And then I saw Lacroix again. I was sure of it now. He was peering after me from among the rocks, and, as I turned, he was scuttling away into the tunnel.
I followed him. I had always mistrusted the man; more, even, than Leroux. I felt that his furtive presence there portended something more evil than my own fate and Jacqueline’s must be.
I followed him hotly; but he must have known every fissure in the cliff, for he vanished before my eyes, apparently through the solid rock, and when I reached the place of his disappearance I could find no sign of any passage there.
Well, there was no use in following him further. I paced the tunnel restlessly. The sleigh ought to be at the mine in five minutes more. I turned back to take a last look at the cataract.
The sublime grandeur of those thousand tons of water, shot from the glacier’s edge above, still held me in its spell of awe. I cast my eyes toward the chateau and over the frozen lake toward the distant, unknown mountains.
Then I turned resolutely away.
And at that moment I heard Leroux’s voice hailing me, and looked round to see him emerge from the tunnel at my side. He was staring in bewilderment at the cataract.
“Hewlett, I don’t know what possessed me to take the wrong turn to-night!” he cried. “I have come through that tunnel a hundred times and never missed the path before.”
He swung round petulantly, and at that moment a shadow glided out of the darkness and stood in front of him. It was Pierre Caribou, lean, sinewy and old. He blocked the path and faced Leroux in silence.
Leroux looked at him, and an oath broke from his lips as he read the other’s purpose upon his face. Squaring his mighty shoulders and clenching his fists, he leaped at him headlong.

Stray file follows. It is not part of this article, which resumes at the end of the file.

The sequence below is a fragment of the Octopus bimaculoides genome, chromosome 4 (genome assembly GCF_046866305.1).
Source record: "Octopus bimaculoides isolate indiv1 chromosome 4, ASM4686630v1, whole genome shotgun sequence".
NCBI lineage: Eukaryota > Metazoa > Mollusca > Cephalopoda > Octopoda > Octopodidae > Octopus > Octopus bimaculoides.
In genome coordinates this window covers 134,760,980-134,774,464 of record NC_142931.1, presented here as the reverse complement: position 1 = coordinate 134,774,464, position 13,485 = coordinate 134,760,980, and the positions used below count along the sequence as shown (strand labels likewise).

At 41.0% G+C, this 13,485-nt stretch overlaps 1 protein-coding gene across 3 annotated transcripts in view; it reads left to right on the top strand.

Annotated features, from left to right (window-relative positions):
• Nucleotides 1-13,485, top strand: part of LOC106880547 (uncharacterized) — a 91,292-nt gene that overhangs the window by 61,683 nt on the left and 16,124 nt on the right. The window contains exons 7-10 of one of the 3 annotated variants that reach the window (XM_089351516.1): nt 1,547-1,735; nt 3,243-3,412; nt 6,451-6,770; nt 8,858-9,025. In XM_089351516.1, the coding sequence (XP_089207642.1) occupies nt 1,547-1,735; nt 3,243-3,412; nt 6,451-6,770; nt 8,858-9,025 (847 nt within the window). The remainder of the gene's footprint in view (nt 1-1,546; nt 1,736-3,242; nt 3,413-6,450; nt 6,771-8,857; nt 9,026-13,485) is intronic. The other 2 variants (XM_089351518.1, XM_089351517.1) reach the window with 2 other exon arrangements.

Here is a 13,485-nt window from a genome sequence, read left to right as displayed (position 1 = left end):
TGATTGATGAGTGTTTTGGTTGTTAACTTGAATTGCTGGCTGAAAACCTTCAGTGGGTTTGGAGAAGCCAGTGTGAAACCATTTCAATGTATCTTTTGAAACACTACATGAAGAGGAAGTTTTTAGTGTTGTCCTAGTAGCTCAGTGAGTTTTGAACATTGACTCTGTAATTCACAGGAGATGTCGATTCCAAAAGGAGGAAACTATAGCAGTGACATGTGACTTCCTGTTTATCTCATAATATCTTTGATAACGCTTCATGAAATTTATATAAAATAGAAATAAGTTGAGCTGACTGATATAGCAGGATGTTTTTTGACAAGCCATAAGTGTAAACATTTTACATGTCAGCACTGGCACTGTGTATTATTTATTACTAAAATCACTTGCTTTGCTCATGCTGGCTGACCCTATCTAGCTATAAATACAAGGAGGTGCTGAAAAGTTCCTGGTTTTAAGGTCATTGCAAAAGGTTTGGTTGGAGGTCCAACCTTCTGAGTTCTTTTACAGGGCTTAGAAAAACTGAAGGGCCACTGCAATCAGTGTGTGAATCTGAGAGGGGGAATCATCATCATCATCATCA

Pierre stepped quietly aside, and Simon measured his full length within the tunnel. But, when he had scrambled to his feet with a bellowing challenge, Pierre was in front of him again.
“What are you here for?” roared Leroux, but in a quavering voice that did not sound like his own. “Get out of the way or I’ll smash your face!”
The Indian still blocked the passage. “Your time come now, Simon. All finish now,” he answered.
Simon drew back a pace and watched him, and I heard him breathing like one who has run a race.
“You come here one, two year ago,” Pierre continued. “You eat up home of M. Duchaine, my master. Old M. Duchaine my master, too. I belong here. You eat up all, come back, eat up some more. Then you sell Mlle. Jacqueline to Louis d’Epernay. You made her run ’way to New York. I ask your diable when your time come. Your diable he say wait. I wait. Mlle. Jacqueline come back. I ask your diable again. He say wait some more. Now your diable tell me he send you here to-night because your time come, and all finish now.”